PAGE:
Malaysian customs officers show elephant tusks from Africa
which recently seized in Port Klang outside Kuala Lumpur in
December. REUTERS/Bazuki Muhammad
Kenyan police and wildlife service rangers have shot dead
two poachers who had killed four elephants, authorities say,
days after the slaughter of 12 animals sparked national
Elephant poaching in Kenya declined sharply after 1989 when
the government banned trade in ivory. But it has revived in
recent years, driven by fast-rising demand for ornamental
ivory in Asia in step with growing Chinese influence and
investment in Africa.
Kenya Police and Kenya Wildlife Service (KWS) said there had
been a shootout between security forces and poachers late on
Tuesday in the Mlango area of the eastern county of Isiolo.
"A team of rangers from the anti-poaching unit (of KWS) and
police shot the two poachers and eight tusks were recovered,"
Isiolo police commander Daniel Kamanga told Reuters. They
also recovered rifles and ammunition.
KWS said it had also arrested two suspected poachers in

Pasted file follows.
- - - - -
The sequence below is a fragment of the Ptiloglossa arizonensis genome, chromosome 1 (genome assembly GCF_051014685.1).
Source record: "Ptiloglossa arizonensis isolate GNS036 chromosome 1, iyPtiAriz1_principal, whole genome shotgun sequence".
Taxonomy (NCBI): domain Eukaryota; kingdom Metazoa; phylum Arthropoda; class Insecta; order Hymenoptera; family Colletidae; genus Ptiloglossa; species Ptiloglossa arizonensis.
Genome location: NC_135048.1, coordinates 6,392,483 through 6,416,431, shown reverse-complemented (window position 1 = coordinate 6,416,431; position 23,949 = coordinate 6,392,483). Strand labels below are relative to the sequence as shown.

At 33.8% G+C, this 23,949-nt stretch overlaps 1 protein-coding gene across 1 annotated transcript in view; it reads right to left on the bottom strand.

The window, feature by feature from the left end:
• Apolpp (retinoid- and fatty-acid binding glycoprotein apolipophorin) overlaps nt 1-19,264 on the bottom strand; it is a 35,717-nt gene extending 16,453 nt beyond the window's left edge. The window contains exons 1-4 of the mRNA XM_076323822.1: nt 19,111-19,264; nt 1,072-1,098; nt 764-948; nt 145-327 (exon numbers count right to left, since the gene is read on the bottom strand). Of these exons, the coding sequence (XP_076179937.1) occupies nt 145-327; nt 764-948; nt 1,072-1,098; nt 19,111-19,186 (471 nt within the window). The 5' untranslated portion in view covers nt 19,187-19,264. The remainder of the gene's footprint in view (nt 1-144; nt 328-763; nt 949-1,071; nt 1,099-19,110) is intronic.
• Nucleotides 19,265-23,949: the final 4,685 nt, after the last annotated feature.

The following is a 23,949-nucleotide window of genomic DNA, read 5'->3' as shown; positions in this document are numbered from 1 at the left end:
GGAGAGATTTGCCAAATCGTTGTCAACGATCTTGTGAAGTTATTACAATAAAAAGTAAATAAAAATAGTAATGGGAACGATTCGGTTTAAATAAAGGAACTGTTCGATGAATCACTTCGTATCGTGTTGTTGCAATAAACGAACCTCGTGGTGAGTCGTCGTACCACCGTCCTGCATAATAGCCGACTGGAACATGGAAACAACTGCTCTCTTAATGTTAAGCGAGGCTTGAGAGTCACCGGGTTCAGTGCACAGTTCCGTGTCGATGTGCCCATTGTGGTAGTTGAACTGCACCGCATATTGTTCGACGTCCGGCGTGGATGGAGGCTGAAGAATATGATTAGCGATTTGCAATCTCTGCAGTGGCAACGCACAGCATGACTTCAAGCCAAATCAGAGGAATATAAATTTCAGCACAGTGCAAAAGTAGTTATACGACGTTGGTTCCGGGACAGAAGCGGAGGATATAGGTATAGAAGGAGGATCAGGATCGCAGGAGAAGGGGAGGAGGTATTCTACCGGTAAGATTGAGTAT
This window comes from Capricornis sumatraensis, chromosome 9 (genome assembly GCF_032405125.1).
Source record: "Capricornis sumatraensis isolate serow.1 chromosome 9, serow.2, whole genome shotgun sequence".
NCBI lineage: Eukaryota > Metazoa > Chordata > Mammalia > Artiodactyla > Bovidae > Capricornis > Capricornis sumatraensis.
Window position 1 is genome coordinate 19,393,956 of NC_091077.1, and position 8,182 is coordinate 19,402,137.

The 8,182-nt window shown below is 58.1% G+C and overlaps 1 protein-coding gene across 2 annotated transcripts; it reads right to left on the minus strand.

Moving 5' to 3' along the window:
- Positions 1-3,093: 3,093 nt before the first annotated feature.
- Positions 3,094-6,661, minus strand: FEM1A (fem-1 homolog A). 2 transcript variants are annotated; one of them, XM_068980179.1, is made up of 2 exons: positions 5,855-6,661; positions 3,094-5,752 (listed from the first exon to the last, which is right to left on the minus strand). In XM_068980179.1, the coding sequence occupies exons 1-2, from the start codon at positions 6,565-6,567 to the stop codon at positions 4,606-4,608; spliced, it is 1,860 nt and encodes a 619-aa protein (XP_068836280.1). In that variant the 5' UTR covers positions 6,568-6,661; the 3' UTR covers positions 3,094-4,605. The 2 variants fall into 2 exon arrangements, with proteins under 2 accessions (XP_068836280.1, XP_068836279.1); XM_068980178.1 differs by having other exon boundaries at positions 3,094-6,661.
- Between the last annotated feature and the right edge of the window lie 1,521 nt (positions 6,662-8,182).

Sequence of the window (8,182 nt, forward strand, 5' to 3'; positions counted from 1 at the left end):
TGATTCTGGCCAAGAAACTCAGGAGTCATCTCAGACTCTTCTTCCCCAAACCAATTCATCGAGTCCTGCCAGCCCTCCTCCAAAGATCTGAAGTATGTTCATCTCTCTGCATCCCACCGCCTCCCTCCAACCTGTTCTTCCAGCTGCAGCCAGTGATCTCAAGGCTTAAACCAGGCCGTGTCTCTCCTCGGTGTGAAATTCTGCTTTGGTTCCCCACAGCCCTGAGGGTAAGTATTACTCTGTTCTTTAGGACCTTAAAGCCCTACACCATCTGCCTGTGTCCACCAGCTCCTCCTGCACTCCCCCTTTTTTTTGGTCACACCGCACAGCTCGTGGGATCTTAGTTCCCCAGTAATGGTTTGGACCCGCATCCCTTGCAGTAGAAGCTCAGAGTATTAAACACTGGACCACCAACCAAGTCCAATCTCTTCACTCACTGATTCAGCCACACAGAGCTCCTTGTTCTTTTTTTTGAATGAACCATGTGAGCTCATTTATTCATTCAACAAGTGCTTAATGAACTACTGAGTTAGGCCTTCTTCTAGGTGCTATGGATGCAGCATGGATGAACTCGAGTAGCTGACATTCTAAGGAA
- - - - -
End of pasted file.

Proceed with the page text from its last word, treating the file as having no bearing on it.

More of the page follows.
Isiolo on Sunday and recovered ivory and a rifle and
On Saturday, a gang of about 10 people killed a family of 12
elephants, including a calf, and hacked off their tusks in
Tsavo East National Park, in the biggest single mass shooting
of the animals on record in Kenya.
KWS puts the number of elephants in Kenya at a total of
Prime Minister Raila Odinga said on Wednesday at least 360
elephants were killed last year, up from at least 289 in
"The danger seems to be worsening with every passing day. We
must respond to this growing threat in a big way and we must
respond fast," he said in a statement.
"Security agencies must treat the emerging poaching threat as
part of the insecurity gripping the country and not a
wildlife issue to be addressed solely by the Kenya Wildlife
In May, 359 tusks seized in Sri Lanka were found to have come
from Kenya's Mombasa port.
Police impounded 214 tusks worth $1.32 million hidden in a
coffin and fertiliser bags in neighbouring Tanzania in
October. The force said smugglers had planned to transport
the ivory to Kenya for shipment to Asia.
Kenya's tourism sector, a major foreign exchange earner,
largely relies on visitors who want to see its wildlife.
"While the events in Kenya are clearly part of the growing
global surge in poaching fuelled by high demand for ivory in
Asian countries, we have a duty to secure our precious
wildlife for posterity and continued economic wellbeing of
our nation," Odinga said.